«It might not be easy always. She will definitely have to turn ear to what they say,» he said.

Lithuania is not special in any way

Meanwhile, Vytautas Dumbliauskas, an analyst and associate professor, reasoned to BNN that Lithuania «in no way» is special or different in terms of the negative Brexit aftermaths.

«From that point of view, the Poles are the ones to feel the most palpable aftermaths of Brexit for a single reason: their UK community is the largest,» he said.

Mrs. May’s nomination, he believes, is the interference of «God himself».

«Look, when the United Kingdom is in trouble, a woman turns up at the helm of the country. You, sure, understand I have the legendary Margaret Thatcher in mind,» the analyst said.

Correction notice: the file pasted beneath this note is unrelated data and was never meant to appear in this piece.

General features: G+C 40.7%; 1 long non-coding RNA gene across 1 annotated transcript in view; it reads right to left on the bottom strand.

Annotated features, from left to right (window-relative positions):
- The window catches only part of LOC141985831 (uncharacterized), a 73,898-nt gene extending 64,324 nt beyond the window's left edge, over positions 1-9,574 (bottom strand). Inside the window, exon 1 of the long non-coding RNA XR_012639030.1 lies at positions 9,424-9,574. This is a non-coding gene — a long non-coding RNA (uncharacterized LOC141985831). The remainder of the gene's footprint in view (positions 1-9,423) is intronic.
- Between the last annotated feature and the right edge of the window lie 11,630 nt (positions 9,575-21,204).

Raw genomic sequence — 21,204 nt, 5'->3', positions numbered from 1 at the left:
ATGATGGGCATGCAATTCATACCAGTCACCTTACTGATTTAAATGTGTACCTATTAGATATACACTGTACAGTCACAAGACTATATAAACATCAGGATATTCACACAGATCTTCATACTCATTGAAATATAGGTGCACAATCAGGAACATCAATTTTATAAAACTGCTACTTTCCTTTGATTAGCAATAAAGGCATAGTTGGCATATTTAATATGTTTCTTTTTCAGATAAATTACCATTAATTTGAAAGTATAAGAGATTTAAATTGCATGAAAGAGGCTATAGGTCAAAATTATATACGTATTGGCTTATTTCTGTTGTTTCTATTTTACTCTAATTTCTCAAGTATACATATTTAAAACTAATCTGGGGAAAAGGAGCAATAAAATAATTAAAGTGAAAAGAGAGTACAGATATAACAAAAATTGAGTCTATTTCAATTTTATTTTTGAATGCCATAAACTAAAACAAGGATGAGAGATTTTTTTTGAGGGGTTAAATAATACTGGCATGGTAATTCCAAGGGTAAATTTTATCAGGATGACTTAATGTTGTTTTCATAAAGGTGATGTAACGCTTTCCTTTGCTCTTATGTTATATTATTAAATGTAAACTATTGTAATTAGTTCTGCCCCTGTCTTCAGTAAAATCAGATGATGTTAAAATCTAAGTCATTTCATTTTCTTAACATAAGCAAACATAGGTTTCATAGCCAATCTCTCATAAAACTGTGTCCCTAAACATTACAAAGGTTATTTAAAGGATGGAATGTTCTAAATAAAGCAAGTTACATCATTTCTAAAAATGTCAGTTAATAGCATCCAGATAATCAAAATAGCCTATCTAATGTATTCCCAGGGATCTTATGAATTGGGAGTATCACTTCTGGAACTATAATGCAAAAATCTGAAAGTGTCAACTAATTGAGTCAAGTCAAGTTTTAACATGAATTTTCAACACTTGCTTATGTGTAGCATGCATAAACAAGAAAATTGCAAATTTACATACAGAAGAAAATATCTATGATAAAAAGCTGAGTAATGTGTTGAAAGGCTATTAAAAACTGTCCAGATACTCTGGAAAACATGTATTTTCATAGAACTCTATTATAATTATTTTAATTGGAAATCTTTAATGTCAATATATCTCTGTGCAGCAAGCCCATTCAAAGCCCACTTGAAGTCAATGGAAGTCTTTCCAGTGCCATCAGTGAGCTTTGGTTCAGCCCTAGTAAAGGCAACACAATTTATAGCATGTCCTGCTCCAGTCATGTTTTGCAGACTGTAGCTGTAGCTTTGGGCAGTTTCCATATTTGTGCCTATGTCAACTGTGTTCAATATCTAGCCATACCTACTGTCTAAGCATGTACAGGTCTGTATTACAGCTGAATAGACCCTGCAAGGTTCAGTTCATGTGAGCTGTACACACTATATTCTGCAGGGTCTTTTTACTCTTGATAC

Although the new PM is known for its tough stance on emigration, Dumbliauskas tends to disregard the concerns in the UK Lithuanian community.

«The country will do nothing without the foreign workforce, so she will have to deal with the reality,» he predicted.

New PM will have to listen to Queen

Vytautas Bruveris, a senior journalist at daily Lietuvos Rytas, says he is «sticking» with the position by the Lithuanian Finance Ministry, which says it will be «minimal.»

As for the new UK political leadership, he believes that the UK’s financial and political elite will be hammering out policies in the post-Brexit Great Britain.

«The new Prime Minister will definitely have to heed what they say,» Bruveris told BNN.

Ref: 111.111.111.3511